The APRI score and FibroScan have inconsistent efficiency and do not function equivalent to liver biopsy, when used to assess patients with midlevel illness like in patients with Metavir stage F2 [3]. In our study, FibroScan results didn’t match APRI of 62.5% of patients.

The frequent use of FibroScan and APRI score may reduce the amount of liver biopsies conducted and provide a reliable means of non-invasive monitoring of the ongoing liver disease in children [14]. Although FibroScan methods have evolved in children, they remain pricey and are not yet generally available in all pediatric hospitals [12].

It was recently observed that when the Metavir scoring method was used, only 75% of biopsy samples were accurately identified in terms of fibrosis stage [9]. Regardless the histological scoring method utilized, FibroScan correlates well with histological findings in children with hepatopathy [15].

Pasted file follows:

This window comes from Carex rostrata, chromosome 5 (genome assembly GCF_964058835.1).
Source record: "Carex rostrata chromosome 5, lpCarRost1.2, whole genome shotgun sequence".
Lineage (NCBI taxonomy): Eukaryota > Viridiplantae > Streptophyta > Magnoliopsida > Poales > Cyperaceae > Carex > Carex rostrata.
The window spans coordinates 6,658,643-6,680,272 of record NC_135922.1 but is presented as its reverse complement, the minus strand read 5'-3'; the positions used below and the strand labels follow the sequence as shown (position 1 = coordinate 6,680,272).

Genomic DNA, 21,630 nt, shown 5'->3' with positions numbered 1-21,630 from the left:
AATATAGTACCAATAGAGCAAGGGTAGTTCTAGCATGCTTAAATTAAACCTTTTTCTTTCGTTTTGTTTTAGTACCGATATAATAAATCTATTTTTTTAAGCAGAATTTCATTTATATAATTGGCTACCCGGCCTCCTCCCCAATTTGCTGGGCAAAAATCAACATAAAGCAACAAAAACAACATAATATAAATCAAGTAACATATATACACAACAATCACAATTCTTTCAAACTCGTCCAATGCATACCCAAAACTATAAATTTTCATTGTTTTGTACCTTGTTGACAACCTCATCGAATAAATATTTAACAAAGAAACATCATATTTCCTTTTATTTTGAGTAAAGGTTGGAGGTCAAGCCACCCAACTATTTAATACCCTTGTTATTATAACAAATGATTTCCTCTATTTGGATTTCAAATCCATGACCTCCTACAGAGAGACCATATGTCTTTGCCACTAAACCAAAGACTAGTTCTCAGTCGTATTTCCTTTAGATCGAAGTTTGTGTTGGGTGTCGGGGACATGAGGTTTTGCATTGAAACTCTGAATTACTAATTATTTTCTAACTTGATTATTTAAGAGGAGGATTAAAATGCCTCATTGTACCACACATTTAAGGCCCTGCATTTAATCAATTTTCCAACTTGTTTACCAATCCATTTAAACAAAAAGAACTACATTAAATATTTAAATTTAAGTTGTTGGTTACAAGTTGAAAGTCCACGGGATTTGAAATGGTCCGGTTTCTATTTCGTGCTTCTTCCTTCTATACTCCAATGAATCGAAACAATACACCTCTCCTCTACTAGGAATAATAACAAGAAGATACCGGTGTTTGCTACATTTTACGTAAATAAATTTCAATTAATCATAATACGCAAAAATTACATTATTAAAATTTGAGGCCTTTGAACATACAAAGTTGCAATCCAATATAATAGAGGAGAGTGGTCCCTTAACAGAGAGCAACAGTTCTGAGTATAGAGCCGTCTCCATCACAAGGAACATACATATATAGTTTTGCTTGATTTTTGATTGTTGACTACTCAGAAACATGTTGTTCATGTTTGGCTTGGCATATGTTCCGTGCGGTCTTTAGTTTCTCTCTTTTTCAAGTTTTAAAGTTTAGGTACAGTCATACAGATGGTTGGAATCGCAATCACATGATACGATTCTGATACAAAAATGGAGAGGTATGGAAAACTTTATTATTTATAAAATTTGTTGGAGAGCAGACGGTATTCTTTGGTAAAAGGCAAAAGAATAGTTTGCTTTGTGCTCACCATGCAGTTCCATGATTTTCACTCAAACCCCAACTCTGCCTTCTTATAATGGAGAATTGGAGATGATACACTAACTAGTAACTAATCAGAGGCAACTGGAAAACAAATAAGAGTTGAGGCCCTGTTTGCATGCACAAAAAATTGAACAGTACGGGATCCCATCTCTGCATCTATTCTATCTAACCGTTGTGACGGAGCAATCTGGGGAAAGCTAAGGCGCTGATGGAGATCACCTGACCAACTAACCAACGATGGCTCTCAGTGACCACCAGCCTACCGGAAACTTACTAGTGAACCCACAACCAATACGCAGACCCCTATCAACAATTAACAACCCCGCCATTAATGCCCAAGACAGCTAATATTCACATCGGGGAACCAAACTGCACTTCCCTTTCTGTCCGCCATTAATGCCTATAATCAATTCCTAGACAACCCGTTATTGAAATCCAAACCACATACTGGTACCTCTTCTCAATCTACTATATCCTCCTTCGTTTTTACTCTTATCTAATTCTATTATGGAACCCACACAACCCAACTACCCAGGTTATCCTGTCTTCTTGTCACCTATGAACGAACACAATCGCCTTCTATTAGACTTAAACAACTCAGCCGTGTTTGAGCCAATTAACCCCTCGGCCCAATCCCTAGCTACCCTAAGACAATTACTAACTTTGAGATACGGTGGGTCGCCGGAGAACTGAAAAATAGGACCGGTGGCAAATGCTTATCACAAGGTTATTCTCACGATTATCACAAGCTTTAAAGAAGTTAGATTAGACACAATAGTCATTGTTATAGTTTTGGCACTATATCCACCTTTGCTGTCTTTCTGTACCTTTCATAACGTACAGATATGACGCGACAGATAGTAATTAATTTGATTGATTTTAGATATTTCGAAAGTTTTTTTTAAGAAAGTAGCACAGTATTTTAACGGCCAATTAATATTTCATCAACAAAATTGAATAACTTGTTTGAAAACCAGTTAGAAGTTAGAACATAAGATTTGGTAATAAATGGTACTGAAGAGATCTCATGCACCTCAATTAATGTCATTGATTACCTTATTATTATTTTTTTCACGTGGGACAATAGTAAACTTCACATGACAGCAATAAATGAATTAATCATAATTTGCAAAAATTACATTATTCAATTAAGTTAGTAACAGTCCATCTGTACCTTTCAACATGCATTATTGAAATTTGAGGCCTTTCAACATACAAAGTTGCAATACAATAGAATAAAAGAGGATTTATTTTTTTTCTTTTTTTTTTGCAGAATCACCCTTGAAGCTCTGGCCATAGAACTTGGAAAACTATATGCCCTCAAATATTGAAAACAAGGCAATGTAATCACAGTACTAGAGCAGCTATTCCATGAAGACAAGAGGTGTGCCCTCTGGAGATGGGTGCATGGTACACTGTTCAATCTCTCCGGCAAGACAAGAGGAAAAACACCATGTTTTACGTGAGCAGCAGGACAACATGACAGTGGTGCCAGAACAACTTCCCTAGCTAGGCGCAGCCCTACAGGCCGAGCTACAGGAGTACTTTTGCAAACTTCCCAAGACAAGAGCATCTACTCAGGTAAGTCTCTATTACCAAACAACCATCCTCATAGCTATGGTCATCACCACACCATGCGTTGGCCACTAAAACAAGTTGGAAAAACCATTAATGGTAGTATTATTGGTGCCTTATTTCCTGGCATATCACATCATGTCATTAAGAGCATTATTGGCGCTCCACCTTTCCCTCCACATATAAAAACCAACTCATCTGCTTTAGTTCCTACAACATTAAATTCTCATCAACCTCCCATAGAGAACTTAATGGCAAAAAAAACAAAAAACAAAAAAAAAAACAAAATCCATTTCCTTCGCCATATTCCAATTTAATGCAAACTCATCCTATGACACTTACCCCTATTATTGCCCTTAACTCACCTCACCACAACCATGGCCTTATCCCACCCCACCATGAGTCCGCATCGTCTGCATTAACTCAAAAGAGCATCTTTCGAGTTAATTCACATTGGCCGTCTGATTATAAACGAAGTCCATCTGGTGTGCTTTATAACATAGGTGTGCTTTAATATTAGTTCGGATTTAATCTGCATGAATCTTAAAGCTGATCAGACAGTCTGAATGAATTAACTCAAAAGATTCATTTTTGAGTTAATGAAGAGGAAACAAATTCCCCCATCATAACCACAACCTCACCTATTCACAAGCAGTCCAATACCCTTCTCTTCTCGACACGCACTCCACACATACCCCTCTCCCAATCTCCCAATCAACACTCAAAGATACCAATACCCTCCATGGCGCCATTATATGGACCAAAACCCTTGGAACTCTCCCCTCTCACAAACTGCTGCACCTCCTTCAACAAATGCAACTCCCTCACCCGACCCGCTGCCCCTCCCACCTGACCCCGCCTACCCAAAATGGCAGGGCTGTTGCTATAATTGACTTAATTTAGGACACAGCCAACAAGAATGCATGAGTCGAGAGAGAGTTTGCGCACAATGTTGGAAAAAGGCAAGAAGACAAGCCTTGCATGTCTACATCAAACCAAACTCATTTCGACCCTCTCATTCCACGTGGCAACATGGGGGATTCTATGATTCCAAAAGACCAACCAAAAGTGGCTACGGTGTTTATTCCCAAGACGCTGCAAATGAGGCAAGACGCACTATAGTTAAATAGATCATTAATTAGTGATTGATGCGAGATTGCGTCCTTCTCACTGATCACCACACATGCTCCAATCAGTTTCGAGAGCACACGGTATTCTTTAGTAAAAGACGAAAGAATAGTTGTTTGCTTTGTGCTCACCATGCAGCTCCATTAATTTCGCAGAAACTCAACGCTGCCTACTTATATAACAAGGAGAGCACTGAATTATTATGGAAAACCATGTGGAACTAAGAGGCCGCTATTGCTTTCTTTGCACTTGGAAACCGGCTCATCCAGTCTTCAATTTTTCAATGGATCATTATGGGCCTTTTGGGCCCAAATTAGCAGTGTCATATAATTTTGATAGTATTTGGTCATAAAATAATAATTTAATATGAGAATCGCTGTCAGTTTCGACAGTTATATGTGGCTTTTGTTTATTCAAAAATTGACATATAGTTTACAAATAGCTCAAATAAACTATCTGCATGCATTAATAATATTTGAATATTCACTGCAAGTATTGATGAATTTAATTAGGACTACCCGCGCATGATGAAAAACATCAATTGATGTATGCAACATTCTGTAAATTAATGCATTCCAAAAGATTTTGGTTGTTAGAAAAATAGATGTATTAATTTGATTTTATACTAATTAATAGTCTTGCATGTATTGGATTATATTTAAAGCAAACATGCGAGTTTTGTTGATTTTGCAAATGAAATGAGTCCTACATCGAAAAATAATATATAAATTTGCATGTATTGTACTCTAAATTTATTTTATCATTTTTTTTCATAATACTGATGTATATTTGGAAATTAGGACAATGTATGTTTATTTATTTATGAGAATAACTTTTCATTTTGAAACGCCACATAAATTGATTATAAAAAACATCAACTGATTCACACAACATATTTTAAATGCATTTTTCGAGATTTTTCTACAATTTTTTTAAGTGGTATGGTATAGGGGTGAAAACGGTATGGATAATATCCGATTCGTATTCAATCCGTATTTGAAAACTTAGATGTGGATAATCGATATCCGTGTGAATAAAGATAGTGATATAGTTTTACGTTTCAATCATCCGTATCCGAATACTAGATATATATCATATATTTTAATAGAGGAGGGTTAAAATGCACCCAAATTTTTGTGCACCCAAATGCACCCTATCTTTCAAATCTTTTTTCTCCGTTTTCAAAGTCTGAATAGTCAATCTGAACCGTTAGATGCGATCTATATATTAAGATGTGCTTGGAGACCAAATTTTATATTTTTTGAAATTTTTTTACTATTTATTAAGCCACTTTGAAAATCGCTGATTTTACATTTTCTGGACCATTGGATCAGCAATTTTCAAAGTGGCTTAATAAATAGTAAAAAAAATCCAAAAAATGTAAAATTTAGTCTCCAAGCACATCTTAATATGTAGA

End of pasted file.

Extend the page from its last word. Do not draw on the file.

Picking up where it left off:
The limitation of our study is the low number of patients due to the rarity of the diseases; therefore, further multi-center studies are needed to fully assess the value of the non-invasive tools in assessment of liver fibrosis.


In pediatrics, non-invasive tools to assess liver fibrosis is an expanding subject. In our cohort, APRI was insufficient for evaluating the degree of fibrosis in children with intrahepatic cholestatic disease. However, FibroScan could be considered as a viable method for assessing the degree of liver fibrosis in PFIC or AGS patients.

Availability of data and materials

All the data supported the results can be found within the article.



Alagille syndrome


Alkaline phosphatase


Alanine aminotransferase


AST to PLT ratio index


Aspartate aminotransferase


Complete blood count


Gamma-glutamyl transferase




Prothrombin concentration


Progressive familial intrahepatic cholestasis




Total leucocyte count


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I would like to show my appreciation to Dr. Shereen Abdel Alem, lecturer of Tropical medicine at Kasr Al-Ainy Medical School for her contribution and her valuable work during the clinical assessment of the eligible patients.